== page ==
In his new book, Crush It!, the wine guru describes how he created a successful business through passion, "hustle," and the Internet
Aspiring entrepreneurs must constantly navigate the tension between doing what they love and the realities of the market. Sometimes those interests align: Bill Gates and Paul Allen loved to write software, and happened to be doing it at the dawn of a multibillion-dollar industry. But more often, entrepreneurs walk a high wire between pursuing passion and the market opportunity where they have the greatest chance to succeed.
To Gary Vaynerchuk, who is building a small empire on his own obsession with wine, the Internet, and business, passion is the market opportunity. His new book, Crush It!, describes how to combine passion, hard work, and technology to create a successful niche business.
"It's insane to me to ask anybody to be what they're not," Vaynerchuk says in an interview. "Know what you know the best, love the most. That's always going to be the answer to the thing that you have the best shot at winning at."
His road map is clear, if not easy. Pick a specialty you love, build your reputation as an expert, pump out content online, and eventually make money by selling advertising, niche products, or services such as consulting or speaking. Success demands relentless "hustle"—one of his favorite words—and patience to press on when less passionate entrepreneurs would quit.
Vaynerchuk, 33, is proof that passion and hustle can breed success. He turned his family's small New Jersey liquor store into a wine empire that grosses over $60 million a year; more than 100,000 viewers watch his daily video blog; he's a sought-after speaker; and he's signed on to write nine more business books for HarperCollins (NWS). But should entrepreneurs follow his advice?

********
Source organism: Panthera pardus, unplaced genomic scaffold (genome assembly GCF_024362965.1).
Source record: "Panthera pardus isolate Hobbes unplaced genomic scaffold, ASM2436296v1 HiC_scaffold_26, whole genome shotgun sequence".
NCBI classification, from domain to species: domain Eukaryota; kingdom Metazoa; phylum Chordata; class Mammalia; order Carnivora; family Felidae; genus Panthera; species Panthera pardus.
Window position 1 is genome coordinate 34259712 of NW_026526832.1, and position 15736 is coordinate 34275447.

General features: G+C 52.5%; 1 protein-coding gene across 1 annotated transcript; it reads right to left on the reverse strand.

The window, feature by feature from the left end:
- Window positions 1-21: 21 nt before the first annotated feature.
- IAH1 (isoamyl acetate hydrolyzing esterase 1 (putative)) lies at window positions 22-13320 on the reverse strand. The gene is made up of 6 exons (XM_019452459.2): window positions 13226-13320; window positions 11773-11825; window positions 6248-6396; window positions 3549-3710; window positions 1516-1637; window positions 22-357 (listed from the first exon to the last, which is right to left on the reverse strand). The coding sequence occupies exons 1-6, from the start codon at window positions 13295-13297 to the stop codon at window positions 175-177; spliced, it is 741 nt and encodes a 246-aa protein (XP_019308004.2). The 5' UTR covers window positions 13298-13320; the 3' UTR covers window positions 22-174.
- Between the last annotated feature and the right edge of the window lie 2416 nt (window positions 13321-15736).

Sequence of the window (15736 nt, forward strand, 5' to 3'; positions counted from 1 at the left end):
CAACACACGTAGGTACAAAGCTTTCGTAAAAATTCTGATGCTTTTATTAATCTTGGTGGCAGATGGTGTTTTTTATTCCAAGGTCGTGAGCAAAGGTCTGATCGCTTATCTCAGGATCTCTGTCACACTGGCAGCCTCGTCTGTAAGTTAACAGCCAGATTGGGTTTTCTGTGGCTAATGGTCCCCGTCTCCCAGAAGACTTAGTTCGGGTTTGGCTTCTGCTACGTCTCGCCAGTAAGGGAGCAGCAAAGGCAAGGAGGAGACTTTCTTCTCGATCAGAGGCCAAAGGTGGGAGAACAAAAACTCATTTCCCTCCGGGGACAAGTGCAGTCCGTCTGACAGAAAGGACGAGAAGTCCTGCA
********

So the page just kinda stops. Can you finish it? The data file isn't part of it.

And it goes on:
Passion Plus Confidence
Some evidence suggests that passionate entrepreneurs perform better. A six-year study that sampled companies in the architectural woodworking industry found that passion and "self-efficacy"—a measure of confidence in one's own ability—were the biggest predictors of growth. "Those that had high self-efficacy and who had passion for their work were more likely to succeed," says J. Robert Baum, a professor at the University of Maryland and co-author of the study. But both elements were necessary. "One without the other didn't point to success."
While passion may be an important personal trait, other conditions beyond the character of the entrepreneur affect how well a business performs. "The evidence is that your odds are better if you're responding to a problem or need in the marketplace than if you're saying I'm really into X so I'm going to start a business around X," says Scott Shane, professor of entrepreneurship at Case Western Reserve University.
But Shane says passion often goes hand-in-hand with hard work (Vaynerchuk's "hustle") and the drive to put in long hours does improve a company's odds of success. However, picking more favorable industries—think software vendors instead of restaurants—has a greater effect. "To say passion is better, when what you're passionate about is a lousy opportunity, is risky," he says.
Of course, the Vaynerchuk model is less about building juggernaut businesses than it is about liberating people from work they don't like and finding ways to make money doing what they love.
Paula Davis had been making soap by hand as a hobby for four years when her marriage ended. The single mother considered returning to her old job as a legal assistant, but she hated the thought of putting her young kids in day care while she went to work full time. So she decided to sell her artisan soaps, forming the Canyon Creek Soap Co. in Amarillo, Tex., in 2004. "I still really only thought it would just be something small that would make ends meet until the children were older," she says.
Five years in, Davis is still making soap, selling wholesale and private-label products in stores, along with retailing through her Web site. The business is modest—in her best year, her revenue was $65,000, she says. She would make more working at her old profession, but she values the nonfinancial returns of her venture. "I wouldn't have had time for my children," Davis says. "Too many people choose money over lifestyle in our society."
And there's plenty of evidence to suggest that people who work for themselves are generally happier. More than giving concrete business advice, Vaynerchuk wants people to rethink their priorities in both business and life. Seeking profit instead of passion, he says, is a recipe for failure. "People are chasing cash, not happiness," he says. "When you chase money, you're going to lose. You're just going to. Even if you get the money, you're not going to be happy."